Of course, many will wonder why I am making this about race when it is just a Father's Day card. However, I need to point out that this card is a part of Hallmark's Mahogany line which is described on their website as cards, ornaments and gifts that honor and laud African-American traditions and authentic culture. Let me begin by saying statistics definitively prove that the rate of fatherlessness in the African- American community is higher than in other communities but it is far from only a black family issue. According to the US Census Bureau 67% of black children, 53% of Native children, 42% of Hispanic children, and 25% of white children are all living absent their biological fathers. As do most of you, I personally know many children (and adults) who struggle with Fathers Day because of the absence of or even the loss of fathers. However, the problem with this card is not that it is an inaccurate depiction of a huge issue we experience in our community but the fact that it can in no way deal with the systemic reasons behind this phenomenon. By designing this card Hallmark was perpetuating an incomplete narrative of fatherhood in the black community and making a generalized statement without any commentary on how the issue became a reality. This is once again a form of exploitation especially since there were no similar cards in Hallmark's regular line. (of course this has changed.) It is another way that black life is a constructed paradigm in this country rather than a reality to be lived out in all of its diversity. While others have nuanced narratives ours is created, packaged and sold to us to consume as truth. This is our reality and it is once again a way our country continues to show it does not value black life. To place that card on the shelf without any recognition of the structures and systems that have helped to create the reality is to perpetuate a singular narrative of personal responsibility that I see as victim blaming. Now don't get me wrong, I will agree there are some brothers who are making personal decisions that are further damaging the black family structure. However, I am also aware that no one makes decisions in isolation and every decision we make whether helpful or hurtful has a story behind it and a social context from which it is informed. This is what makes those six words on the front of that card both inadequate and extremely problematic.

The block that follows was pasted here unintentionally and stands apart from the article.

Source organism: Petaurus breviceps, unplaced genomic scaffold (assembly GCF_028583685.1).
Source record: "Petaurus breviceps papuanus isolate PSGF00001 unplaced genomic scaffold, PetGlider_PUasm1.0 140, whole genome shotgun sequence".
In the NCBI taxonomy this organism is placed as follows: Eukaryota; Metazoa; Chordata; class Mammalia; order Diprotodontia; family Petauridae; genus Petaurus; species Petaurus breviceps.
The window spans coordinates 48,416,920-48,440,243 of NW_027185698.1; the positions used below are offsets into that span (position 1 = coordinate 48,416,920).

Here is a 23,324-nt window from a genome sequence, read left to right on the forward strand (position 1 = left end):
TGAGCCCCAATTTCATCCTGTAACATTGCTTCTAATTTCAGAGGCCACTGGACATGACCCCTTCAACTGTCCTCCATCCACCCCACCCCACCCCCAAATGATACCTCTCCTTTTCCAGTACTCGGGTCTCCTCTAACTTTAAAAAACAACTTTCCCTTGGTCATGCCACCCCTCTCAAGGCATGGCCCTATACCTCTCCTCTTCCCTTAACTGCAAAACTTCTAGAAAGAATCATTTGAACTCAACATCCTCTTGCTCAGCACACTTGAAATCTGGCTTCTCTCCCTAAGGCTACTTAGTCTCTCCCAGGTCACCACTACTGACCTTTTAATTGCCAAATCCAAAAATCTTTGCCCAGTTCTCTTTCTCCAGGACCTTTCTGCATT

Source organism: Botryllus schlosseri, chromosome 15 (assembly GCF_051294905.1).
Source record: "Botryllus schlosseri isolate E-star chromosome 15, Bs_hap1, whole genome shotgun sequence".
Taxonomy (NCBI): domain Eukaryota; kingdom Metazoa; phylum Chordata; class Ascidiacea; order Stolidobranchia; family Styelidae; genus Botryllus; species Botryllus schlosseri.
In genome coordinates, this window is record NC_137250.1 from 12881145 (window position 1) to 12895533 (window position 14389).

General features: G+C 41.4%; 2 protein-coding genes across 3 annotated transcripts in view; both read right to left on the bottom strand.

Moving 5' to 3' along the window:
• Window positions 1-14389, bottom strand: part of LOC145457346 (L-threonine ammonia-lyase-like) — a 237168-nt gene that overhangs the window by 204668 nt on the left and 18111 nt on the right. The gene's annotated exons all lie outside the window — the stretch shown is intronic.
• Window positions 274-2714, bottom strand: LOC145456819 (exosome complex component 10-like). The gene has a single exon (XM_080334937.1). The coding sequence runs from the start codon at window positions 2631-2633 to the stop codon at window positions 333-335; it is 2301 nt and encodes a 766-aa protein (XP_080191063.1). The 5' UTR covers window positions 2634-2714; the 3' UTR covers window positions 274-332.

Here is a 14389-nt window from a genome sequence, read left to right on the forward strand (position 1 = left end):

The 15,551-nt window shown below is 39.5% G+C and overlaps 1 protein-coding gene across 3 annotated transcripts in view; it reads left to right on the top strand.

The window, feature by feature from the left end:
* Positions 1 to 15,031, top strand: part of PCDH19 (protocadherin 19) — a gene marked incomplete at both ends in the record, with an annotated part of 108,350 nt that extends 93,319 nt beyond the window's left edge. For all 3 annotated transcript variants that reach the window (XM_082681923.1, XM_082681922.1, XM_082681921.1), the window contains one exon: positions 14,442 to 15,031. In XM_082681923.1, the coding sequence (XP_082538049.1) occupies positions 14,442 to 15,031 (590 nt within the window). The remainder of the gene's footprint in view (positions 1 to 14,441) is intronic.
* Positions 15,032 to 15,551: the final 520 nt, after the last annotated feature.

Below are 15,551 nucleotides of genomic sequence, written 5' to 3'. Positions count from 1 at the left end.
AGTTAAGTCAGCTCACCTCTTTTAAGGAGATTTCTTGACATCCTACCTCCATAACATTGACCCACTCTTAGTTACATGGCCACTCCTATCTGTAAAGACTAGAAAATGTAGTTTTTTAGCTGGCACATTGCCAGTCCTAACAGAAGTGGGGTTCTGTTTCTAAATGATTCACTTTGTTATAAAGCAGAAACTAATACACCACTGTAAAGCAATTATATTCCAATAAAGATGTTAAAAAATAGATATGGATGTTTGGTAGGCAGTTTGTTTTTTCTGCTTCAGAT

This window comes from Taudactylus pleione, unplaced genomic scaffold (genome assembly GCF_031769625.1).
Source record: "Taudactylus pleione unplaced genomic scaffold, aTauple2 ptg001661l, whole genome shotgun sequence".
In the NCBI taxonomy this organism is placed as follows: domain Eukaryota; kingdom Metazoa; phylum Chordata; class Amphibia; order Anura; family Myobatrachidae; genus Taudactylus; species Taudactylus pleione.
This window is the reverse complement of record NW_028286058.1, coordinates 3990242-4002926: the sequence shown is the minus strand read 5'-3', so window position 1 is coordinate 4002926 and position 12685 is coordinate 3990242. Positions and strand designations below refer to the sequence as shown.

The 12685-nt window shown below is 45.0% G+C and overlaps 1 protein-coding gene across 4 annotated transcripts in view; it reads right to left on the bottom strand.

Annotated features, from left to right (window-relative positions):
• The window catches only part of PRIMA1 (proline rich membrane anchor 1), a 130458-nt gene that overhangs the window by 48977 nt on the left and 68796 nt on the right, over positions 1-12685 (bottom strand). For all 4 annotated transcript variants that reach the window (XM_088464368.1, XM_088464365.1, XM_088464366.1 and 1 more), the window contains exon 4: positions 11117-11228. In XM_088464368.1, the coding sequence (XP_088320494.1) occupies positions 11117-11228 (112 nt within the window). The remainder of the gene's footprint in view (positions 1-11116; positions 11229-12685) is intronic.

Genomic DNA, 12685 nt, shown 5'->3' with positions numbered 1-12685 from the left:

BLACK PARENTHOOD IS NOT EQUIVALENT